Gov. rejects push for all N.J. police, firefighters to retire with pensions after 20 years
A 2021 law allowed nearly 8,000 officers and firefighters about to reach 20 years of service a two-year window to retire early with half their final compensation
By Brent Johnson
TRENTON, N.J. — Gov. Phil Murphy on Monday rejected a proposal to immediately allow all police and firefighters enrolled in New Jersey’s pension system to retire early with a reduced pension after 20 years of service.
But the Democratic governor didn’t rule out the idea completely as he issued a conditional veto of the measure, dubbed the “burnout bill.”
Instead, Murphy suggested extending a law he signed temporarily providing the 20-and-out benefit by another three years and reassessing its impact after that. If it still makes financial sense, he said, the pension system’s board can make the benefit permanent.
This all relates to a complicated issue that has changed a few times in recent decades.
State law requires members of the state’s Police and Firemen’s Retirement System to retire at 65 with their full pension. But a 1999 state law allowed people with 20 years of service to retire, albeit at half their final compensation. That was later changed during then-Gov. Chris Christie’s administration so anyone hired after January 2000 has to be at least 55 years old or have 25 years of service to retire early.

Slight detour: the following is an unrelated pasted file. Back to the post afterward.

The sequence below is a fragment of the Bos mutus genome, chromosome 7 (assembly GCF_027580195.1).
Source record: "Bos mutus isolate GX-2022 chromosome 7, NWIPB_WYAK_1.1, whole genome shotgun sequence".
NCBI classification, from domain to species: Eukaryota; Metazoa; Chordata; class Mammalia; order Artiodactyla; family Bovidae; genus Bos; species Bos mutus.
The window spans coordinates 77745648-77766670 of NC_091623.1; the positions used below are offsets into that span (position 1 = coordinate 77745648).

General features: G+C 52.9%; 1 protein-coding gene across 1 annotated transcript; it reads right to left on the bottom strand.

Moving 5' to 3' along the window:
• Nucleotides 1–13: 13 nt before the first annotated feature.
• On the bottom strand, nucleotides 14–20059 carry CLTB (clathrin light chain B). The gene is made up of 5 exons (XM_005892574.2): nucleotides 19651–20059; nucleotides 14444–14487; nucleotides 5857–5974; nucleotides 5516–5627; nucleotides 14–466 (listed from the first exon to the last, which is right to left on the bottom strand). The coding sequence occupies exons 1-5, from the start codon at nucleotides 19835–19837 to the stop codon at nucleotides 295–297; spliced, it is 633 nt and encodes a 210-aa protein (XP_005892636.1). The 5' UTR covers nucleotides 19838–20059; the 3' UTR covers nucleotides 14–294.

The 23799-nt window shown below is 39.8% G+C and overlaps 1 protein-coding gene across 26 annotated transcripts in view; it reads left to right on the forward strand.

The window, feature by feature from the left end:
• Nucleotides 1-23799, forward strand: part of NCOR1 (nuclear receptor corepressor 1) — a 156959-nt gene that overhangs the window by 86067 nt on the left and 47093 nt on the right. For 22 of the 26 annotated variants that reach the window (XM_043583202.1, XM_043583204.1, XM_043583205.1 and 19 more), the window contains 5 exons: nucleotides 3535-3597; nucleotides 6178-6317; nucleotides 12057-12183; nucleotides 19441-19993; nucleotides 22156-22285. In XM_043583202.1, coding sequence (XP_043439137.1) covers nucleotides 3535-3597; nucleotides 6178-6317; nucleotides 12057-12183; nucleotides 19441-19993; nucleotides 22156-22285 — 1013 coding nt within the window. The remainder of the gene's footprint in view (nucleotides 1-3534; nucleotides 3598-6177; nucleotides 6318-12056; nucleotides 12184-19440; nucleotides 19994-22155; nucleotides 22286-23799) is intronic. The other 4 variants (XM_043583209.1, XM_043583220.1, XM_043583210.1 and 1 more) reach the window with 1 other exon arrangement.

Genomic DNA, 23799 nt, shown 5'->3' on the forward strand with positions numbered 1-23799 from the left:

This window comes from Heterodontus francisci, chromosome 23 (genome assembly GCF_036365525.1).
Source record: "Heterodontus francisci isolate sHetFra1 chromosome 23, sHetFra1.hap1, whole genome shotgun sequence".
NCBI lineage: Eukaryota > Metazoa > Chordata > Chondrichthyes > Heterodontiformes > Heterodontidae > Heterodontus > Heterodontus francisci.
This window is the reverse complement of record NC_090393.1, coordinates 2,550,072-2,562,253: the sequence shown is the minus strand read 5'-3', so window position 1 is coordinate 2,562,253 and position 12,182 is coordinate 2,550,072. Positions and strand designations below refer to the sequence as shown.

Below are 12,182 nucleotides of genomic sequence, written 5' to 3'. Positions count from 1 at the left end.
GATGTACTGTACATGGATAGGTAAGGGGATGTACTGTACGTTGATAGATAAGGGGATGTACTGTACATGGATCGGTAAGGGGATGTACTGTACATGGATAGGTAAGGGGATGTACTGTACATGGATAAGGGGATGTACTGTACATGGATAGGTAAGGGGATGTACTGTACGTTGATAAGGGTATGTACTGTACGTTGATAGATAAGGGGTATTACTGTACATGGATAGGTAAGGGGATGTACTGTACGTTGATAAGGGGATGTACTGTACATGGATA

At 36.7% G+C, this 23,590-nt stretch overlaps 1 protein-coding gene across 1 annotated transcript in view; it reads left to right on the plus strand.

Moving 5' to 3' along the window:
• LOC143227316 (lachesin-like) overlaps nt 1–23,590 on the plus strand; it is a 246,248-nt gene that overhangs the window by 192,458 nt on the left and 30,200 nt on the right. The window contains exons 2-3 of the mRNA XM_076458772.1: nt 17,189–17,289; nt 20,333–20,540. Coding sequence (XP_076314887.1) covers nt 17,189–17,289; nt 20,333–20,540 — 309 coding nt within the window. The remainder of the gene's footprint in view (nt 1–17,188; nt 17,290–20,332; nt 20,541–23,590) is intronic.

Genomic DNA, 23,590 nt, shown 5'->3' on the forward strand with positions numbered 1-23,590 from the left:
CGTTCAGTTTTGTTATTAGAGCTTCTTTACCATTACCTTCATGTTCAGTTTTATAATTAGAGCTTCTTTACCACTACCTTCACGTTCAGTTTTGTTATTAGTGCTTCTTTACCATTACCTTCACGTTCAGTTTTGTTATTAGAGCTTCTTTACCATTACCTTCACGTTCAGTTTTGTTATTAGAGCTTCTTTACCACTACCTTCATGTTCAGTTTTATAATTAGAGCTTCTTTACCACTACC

Murphy, though, signed a law in 2021 allowing nearly 8,000 police officers and firefighters about to reach 20 years of service a two-year window to retire early, regardless of their age or enrollment date, with half their final compensation. The unions who advocated for the change said the law was not creating a new benefit, but bringing workers in line with those hired before 2000 to correct what they argued was a misrepresentation of the 1999 law by Christie’s administration.
That temporary law Murphy signed is set to expire this month, and this new bill, S3090, would technically be an indefinite extension of it, allowing all Police and Firemen’s Retirement System members the option to retire after 20 years. It overwhelmingly passed the state Legislature earlier this year — 36-0 in the Senate and 72-0 in the Assembly.
Supporters say it’s designed to help a small number of public safety workers who find it difficult to keep doing the job because of mental or physical exhaustion.
Opponents warn it would burden taxpayers by further straining New Jersey’s notoriously underfunded pension system and raising costs for local governments at a time of economic uncertainty.
In his veto message Monday, Murphy said he signed the temporary law “in light of the confusion” to create a “limited, two-year window” to help members who “may have relied on the incorrect, but prevalent, interpretation at the time of their hiring” and give “affected parties the ability to study the impact of this benefit on PFRS members, employers, and the system as a whole.”